Supporting a Neurodiverse Child

In anxiety, Child Counselling, child development, Individual Counselling, relationship counselling, Student Counselling by melton

Supporting a Neurodiverse Child

By Amy Meyer, BSW, RSW

What is Neurodiversity?

Neurodiversity is an umbrella term that includes a range of neurodevelopmental conditions impacting one’s brain function. Neurodiversity celebrates that no two brains, or people, are alike. Clinical psychologist, Dr. Julia Barnes suggests “Neurodivergence is a form of human diversity” and that despite societal norms there is no ‘right’ or ‘wrong’ type of brain function.

Interestingly, there is not a set number of conditions that are included within neurodiversity. Some of the diagnoses that fall under the term neurodiversity include Autism Spectrum Disorder, Attention Deficit/Hyperactivity Disorder, Sensory Processing Issues, Cognitive disabilities (dyslexia, dyscalculia, dysgraphia, and dyspraxia), as well as Tourette Syndrome, to name a few.

How Can Caregivers Support Their Neurodivergent Child?

Understanding the unique needs of the child is critical. It is also important to normalize that each caregiver may have differing reactions to the child’s needs. Some folks find comfort in a diagnosis, whereas others may need some time to process what a diagnosis means. Working with a team of health providers may be beneficial for caregivers and it may be frustrating to have multiple inputs and differing opinions.

Advocating for your neurodiverse child can often be large piece of caregiving. It can require caregivers to become the expert on the child’s diagnosis, needs and support system. You may be required to advocate for the child within education and health care systems. A diagnosis alone does not mean that equitable care will always be provided, and the child may need your support to advocate for the appropriate care for them. This may be an empowering and rewarding experience for the caregiver and it can also be exhausting, discouraging and disempowering.

How to Talk to a Neurodivergent Child About Their Experience

By supporting the child in their self-identity, it helps strengthen their sense of self and belonging which has several benefits to the child’s overall wellness. While talking to your child about their neurodiverse experience, it is important to validate their feelings surrounding their challenges before highlighting their strengths. Additionally, providing education about how their own brain functions can help both of you to identify the appropriate resources to best support the child.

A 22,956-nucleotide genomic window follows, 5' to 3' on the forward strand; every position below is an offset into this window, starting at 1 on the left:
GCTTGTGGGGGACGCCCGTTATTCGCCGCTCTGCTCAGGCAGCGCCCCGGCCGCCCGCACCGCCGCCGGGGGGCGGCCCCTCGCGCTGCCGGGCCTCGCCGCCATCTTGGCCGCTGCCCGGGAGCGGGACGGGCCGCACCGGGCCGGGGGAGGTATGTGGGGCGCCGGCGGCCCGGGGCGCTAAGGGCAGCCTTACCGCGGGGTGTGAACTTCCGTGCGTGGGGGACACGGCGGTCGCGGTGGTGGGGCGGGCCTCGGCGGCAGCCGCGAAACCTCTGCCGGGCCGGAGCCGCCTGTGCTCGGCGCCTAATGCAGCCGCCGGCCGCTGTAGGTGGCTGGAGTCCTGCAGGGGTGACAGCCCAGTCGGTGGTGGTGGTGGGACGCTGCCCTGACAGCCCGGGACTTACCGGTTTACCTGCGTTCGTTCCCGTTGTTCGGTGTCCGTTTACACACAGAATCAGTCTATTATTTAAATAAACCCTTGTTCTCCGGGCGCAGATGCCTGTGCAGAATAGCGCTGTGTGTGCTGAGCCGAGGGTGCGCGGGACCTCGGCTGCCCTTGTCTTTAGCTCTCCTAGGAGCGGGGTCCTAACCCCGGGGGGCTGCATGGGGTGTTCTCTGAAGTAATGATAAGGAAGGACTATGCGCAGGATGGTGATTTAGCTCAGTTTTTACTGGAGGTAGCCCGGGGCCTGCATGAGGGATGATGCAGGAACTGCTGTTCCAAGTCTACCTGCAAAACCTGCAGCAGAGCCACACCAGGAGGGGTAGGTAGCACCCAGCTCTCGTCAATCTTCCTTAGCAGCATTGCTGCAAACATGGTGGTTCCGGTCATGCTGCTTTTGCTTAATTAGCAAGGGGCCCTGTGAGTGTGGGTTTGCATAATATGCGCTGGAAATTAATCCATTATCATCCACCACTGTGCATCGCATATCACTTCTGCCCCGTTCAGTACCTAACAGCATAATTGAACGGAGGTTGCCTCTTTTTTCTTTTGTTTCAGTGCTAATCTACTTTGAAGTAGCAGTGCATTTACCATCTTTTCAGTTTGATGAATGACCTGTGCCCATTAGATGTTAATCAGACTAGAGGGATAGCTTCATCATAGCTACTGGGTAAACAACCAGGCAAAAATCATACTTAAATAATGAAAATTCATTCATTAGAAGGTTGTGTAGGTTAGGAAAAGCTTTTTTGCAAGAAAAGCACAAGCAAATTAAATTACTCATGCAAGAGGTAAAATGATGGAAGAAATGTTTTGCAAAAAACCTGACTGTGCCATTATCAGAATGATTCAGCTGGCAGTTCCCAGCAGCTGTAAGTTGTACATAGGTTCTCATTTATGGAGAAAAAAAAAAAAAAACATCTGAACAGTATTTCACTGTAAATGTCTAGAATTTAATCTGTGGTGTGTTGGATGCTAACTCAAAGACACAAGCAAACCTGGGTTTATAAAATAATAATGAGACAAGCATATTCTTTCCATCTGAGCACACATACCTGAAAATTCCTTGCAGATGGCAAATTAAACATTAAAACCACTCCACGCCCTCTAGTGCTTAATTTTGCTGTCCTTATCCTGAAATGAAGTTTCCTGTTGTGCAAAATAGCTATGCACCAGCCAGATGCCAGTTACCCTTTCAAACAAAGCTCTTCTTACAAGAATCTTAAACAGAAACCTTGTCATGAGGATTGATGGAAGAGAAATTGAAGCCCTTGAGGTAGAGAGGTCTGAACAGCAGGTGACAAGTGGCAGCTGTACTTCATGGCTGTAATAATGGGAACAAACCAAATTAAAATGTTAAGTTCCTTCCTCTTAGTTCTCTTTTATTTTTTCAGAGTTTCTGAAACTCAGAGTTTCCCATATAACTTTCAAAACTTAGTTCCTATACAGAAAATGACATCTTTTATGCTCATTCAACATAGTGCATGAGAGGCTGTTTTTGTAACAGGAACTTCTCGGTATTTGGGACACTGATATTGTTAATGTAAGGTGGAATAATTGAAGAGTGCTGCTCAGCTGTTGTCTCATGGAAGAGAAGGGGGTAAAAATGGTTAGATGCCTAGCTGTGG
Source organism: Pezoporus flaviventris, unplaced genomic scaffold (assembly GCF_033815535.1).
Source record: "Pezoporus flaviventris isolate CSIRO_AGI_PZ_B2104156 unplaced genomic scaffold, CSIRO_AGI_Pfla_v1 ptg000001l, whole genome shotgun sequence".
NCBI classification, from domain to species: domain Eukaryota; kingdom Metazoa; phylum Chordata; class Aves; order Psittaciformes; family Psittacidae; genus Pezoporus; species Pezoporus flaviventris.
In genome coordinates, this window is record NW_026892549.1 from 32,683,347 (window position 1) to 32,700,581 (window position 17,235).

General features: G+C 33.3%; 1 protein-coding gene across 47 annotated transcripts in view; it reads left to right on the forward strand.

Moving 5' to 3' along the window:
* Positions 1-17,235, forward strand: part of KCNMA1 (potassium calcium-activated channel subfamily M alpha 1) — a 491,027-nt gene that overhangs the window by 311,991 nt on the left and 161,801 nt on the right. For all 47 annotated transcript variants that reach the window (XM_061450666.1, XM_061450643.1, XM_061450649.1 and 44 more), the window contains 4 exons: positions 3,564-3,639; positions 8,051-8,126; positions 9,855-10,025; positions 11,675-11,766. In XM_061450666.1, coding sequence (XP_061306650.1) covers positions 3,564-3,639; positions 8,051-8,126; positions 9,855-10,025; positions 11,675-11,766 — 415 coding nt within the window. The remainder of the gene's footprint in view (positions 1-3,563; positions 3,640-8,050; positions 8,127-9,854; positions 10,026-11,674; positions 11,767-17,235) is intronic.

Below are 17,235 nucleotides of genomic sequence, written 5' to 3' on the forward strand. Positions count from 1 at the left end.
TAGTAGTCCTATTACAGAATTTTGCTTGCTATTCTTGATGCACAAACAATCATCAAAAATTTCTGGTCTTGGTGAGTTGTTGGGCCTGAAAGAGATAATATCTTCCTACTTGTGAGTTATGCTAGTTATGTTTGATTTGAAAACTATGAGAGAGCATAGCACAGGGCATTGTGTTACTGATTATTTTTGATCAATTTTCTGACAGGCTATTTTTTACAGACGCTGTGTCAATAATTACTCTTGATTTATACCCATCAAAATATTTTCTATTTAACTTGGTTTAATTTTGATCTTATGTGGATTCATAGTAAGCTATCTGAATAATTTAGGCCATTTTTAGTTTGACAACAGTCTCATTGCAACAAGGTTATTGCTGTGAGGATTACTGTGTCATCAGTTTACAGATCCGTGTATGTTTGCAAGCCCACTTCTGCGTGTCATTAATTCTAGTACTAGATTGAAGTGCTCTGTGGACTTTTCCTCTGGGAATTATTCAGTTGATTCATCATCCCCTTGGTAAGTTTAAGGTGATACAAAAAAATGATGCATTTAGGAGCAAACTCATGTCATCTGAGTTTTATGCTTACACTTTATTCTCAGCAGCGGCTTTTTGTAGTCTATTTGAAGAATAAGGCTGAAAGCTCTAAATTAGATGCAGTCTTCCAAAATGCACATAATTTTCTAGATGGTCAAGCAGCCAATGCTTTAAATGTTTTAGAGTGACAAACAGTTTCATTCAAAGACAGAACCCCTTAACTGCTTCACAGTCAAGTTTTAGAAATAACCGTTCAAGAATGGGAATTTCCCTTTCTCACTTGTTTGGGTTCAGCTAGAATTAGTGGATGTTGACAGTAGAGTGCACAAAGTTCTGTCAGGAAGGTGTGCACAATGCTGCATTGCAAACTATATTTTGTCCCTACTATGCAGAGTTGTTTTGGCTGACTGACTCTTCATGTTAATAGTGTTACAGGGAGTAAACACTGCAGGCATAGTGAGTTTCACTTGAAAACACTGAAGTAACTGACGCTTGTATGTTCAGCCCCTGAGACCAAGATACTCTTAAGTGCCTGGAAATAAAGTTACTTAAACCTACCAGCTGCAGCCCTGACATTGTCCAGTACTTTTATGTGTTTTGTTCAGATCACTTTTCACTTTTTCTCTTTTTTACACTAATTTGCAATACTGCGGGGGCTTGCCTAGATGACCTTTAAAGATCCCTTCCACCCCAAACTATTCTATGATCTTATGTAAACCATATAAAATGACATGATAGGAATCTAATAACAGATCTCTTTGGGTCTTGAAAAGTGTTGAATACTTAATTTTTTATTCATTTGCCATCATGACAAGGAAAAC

Self Compassion for Caregivers

Caregiving, while rewarding, demands energy, time and resources and it is normal to feel overwhelmed from time to time. Depending on the complexity of a child’s needs, caregivers may experience isolation from their peers and/or a lack of understanding and appreciation of the difference surrounding the child’s care. We know that support systems are important to normalizing and validating our lived experience and caregivers of neurodiverse children benefit from these shared experiences too! Seeking out supportive people and/or groups may provide caregivers with the benefits of normalizing their experience and providing them with a sense of community.

Parenting in today’s Western society is complex. Where social media influencers are modelling “perfect” parenting and choices in parenting are often critiqued and pulled apart online and in public, it can be hard to feel confident in our choice with our children. Ultimately, we can accept life’s challenges by practicing self compassion, which looks like directing kindness inwards. The reality is that most parents are doing the best they can and despite being knowledgeable about your child, a caregiver of a neurodivergent child will usually experience obstacles in an area of the child’s life and functioning. Self compassion can help caregivers by being in tune with their feelings, honouring them and doing so without judgment and thereby turn those same practices toward their child.



How to Support a Neurodivergent Child | Children’s Hospital Colorado (

Parenting A Neurodivergent Child is Hard! | Psychology Today Canada